The deal will not make much of a dent in RBS's deep pockets but it does bring together some old colleagues. Martin Long, who founded Churchill in 1989, was in at the inception of Direct Line under Mr Wood, who now heads rival E-Sure. Mr Long will come back to the fold when he rejoins the RBS group, as deputy chairman of Direct Line, under Ian Chippendale.

Not known for his generosity when picking up the string of acquisitions which have made the Scottish bank the fifth biggest banking group in the world, Mr Goodwin was thought to have paid a full price for Churchill.

Jon Kirk at Fox-Pitt Kelton, one of the few bearish analysts on RBS, said Mr Goodwin's target of achieving "north of £86m" of synergies from the deal in the next three years was "optimistic".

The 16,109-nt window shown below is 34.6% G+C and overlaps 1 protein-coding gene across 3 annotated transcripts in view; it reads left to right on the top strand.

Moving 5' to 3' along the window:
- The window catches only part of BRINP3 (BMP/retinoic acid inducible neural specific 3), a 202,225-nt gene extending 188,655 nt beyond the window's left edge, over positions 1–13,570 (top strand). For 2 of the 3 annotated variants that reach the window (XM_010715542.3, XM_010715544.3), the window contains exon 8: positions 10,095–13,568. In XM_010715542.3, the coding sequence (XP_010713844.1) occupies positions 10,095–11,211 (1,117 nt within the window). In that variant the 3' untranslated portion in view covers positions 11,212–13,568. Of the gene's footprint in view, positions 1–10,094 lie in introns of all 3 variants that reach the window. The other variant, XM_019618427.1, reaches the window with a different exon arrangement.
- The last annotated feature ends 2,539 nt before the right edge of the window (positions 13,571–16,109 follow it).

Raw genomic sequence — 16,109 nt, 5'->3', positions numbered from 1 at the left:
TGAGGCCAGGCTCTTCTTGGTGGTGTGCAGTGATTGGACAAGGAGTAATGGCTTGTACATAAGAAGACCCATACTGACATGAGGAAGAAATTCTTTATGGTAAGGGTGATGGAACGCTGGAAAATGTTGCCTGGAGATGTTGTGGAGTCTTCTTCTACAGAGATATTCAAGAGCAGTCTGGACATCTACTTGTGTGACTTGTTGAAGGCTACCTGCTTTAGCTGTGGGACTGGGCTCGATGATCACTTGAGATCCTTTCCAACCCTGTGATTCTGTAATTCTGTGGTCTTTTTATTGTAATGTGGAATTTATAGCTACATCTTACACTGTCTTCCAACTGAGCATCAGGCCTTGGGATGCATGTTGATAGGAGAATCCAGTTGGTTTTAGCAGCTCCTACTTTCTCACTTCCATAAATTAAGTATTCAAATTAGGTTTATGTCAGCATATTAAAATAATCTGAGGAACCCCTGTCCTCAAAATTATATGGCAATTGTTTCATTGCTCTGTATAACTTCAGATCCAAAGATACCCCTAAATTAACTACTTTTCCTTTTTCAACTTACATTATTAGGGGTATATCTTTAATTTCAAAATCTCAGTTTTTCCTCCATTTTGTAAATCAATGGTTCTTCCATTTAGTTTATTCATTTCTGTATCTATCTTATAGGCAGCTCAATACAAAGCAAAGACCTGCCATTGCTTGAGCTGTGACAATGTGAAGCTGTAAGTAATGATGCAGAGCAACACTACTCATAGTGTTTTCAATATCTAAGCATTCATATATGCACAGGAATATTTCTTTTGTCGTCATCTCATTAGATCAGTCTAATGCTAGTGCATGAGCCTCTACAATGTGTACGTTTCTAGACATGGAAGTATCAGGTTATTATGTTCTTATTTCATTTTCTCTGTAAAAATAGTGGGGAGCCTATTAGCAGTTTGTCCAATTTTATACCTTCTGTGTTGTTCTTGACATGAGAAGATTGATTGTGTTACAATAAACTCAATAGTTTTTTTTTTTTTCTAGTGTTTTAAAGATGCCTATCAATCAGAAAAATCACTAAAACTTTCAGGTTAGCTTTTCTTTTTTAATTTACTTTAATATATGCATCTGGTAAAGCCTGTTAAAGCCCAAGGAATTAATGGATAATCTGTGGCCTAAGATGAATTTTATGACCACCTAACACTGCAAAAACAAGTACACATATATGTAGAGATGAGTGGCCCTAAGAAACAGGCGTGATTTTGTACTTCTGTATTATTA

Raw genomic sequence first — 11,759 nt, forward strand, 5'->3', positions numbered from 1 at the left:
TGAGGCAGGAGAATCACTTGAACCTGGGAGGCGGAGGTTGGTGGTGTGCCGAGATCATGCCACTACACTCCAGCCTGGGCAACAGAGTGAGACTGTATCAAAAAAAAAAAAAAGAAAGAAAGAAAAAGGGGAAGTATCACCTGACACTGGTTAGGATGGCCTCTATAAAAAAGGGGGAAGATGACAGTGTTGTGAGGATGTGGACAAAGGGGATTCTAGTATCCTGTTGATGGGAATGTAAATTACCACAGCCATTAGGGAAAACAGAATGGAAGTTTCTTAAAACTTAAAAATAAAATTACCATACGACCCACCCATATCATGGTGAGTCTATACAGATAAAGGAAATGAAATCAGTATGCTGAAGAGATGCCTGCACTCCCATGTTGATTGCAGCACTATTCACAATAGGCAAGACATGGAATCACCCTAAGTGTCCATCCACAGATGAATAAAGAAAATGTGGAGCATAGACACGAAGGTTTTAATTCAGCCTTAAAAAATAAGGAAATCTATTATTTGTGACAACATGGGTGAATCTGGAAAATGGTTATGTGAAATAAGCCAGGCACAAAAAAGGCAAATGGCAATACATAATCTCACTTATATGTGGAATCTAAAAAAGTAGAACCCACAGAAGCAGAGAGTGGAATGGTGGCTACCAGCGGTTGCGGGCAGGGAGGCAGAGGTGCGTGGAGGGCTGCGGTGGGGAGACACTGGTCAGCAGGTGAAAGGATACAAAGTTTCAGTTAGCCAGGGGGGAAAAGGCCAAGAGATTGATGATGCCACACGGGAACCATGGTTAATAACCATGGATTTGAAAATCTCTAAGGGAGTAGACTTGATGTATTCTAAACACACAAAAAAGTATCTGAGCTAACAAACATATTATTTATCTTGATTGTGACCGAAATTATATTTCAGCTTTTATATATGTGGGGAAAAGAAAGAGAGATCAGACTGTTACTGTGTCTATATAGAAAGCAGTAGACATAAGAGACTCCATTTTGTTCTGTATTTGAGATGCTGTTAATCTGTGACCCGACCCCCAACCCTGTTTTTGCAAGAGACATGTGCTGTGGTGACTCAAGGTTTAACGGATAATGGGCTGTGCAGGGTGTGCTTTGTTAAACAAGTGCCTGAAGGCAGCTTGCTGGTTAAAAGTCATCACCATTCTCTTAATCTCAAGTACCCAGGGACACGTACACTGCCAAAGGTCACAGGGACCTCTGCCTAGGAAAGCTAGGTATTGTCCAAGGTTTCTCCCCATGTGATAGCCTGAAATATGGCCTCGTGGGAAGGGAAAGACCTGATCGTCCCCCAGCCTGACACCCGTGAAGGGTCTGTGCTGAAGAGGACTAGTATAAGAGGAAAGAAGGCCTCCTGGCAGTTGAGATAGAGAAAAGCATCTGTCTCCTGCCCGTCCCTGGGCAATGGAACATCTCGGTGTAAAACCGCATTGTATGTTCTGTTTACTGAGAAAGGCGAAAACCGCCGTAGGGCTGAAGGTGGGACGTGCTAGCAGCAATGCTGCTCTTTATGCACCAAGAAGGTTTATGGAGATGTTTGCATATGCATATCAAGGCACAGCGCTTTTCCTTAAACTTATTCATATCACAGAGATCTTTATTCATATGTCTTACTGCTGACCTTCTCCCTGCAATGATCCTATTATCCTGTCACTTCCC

Mr Goodwin, nicknamed "Fred the Shred" after he took out 18,000 jobs from the acquisition of its rival, NatWest, in 2000, has gained a reputation for delivering, or even bettering, cost cutting and revenue synergy targets. In the case of Churchill, thought generally to be a well-run business, the savings will centre on using only one main IT system and centralising the claims settlement process for Churchill and Direct Line.

Mr Goodwin tried to dampen the fury of Amicus and the financial union Unifi, by saying the job losses from the deal would be in the "hundreds rather than thousands" of the 20,000 people it will take on from Churchill. The bank also pointed out that despite its reputed enthusiasm for slashing costs, it has invested in its business and staff, with the headcount now standing at 111,000 - which is 20,000 more than the combined RBS and NatWest workforce three years ago. While Mr Goodwin may well hit his synergy targets, there was speculation that RBS would inevitably have to compete with itself.